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By Mangosuthu Buthelezi
Memories of a long brotherhood tempered in common struggle
Independent voices from the The Washington Times Communities
Topic - Jordan Black
Will Montgomery practiced Wednesday through a sprained right knee. But that didn't mean the Washington Redskins' starting center's knee injury was minor.
Before Kory Lichtensteiger answered the question Monday afternoon, he wanted to find some wood on which to knock. Two victories from a division title is no time for a jinx.
Entering this season, the Redskins' offensive line wasn't known for performing in beautiful harmony with precise choreography like "The Five Heartbeats."
Many around the NFL have criticized Tampa Bay Buccaneers head coach Greg Schiano for breaking commonly accepted football etiquette and having his team crash the opposition's victory formation. That includes several Washington Redskins players, who more than anything else said they don't get why Schiano and the Bucs would endanger opponents in such a way.
No matter what your record is, one subject Wednesday around the NFL caused plenty of smiles: the return of the regular officials after three regular-season weeks using replacements.
Every September, after the Turk has made his final rounds, Mike Shanahan stands before the media jackals and insists his latest Washington Redskins team is the deepest he's ever had here.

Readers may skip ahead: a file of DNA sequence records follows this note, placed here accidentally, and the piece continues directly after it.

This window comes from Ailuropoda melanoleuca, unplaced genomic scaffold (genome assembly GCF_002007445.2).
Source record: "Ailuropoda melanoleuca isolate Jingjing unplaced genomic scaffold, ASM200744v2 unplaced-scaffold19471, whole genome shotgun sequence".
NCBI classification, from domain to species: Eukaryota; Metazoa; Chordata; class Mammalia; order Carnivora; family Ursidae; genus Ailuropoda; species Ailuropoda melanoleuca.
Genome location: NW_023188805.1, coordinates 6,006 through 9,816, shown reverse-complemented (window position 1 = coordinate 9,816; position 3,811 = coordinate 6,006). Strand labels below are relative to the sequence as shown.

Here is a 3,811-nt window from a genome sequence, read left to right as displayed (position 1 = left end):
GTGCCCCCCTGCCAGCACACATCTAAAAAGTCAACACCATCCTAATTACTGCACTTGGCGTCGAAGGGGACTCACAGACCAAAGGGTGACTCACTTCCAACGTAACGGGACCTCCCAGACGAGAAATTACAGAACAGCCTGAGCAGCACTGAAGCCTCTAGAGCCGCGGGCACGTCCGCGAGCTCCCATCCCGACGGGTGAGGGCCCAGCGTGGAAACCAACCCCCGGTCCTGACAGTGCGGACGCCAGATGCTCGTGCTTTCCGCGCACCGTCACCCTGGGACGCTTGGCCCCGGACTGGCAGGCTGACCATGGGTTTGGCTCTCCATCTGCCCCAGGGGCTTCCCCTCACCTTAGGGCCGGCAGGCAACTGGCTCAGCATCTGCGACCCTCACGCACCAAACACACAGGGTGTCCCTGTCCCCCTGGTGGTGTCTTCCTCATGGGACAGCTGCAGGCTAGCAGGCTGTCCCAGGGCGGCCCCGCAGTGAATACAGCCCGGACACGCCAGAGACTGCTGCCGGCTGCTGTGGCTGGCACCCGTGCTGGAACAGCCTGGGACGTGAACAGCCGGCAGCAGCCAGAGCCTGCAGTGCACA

It took three quarters Sunday for the Washington Redskins' offense to move the ball effectively without Trent Williams. The left tackle's injury looked bad as his right knee gave out on him early and later when he returned, and he essentially was blocking on one leg.
Mike Shanahan watched the Cincinnati Bengals' sideline empty onto the field, but he knew the game wasn't over. With seven seconds left after Robert Griffin III spiked the ball, a false-start penalty on Fred Davis was all it took for havoc to erupt.
Trent Williams walked gingerly onto the field in the second quarter and clearly wasn't himself. The Washington Redskins' starting left tackle suffered a right knee injury on just the second offensive play from scrimmage Sunday and missed most of the first half.
The left tackle that practiced with the Washington Redskins' first-string offense on Saturday afternoon was planning for his retirement two weeks ago. The left guard was a rookie. So was the right guard. And he practiced next to a right tackle who played with the second string all offseason.
The look and feel of the Washington Redskins' offense with Robert Griffin III quarterbacking is beginning to crystallize after five days of practice, each of which included many 11-on-11 team drills,
Black said the league was aware of medication he was prescribed.
"That's just a situation where, if you don't tell the offensive linemen that you're going to do that, you literally are putting them in a situation to hurt somebody," Black said.